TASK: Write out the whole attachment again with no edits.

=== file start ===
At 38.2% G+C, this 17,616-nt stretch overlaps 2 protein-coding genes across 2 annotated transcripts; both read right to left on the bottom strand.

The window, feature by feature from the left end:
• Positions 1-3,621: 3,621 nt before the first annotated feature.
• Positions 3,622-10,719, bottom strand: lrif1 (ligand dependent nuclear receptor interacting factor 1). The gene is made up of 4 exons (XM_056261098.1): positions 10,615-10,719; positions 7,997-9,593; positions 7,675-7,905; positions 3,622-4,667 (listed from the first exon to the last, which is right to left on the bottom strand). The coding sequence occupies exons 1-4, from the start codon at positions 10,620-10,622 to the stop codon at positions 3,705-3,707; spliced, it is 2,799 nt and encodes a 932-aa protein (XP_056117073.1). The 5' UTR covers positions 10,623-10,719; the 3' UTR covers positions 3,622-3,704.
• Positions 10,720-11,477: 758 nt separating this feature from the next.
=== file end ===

At 38.2% G+C, this 17,616-nt stretch overlaps 2 protein-coding genes across 2 annotated transcripts; both read right to left on the bottom strand.

The window, feature by feature from the left end:
• Positions 1-3,621: 3,621 nt before the first annotated feature.
• Positions 3,622-10,719, bottom strand: lrif1 (ligand dependent nuclear receptor interacting factor 1). The gene is made up of 4 exons (XM_056261098.1): positions 10,615-10,719; positions 7,997-9,593; positions 7,675-7,905; positions 3,622-4,667 (listed from the first exon to the last, which is right to left on the bottom strand). The coding sequence occupies exons 1-4, from the start codon at positions 10,620-10,622 to the stop codon at positions 3,705-3,707; spliced, it is 2,799 nt and encodes a 932-aa protein (XP_056117073.1). The 5' UTR covers positions 10,623-10,719; the 3' UTR covers positions 3,622-3,704.
• Positions 10,720-11,477: 758 nt separating this feature from the next.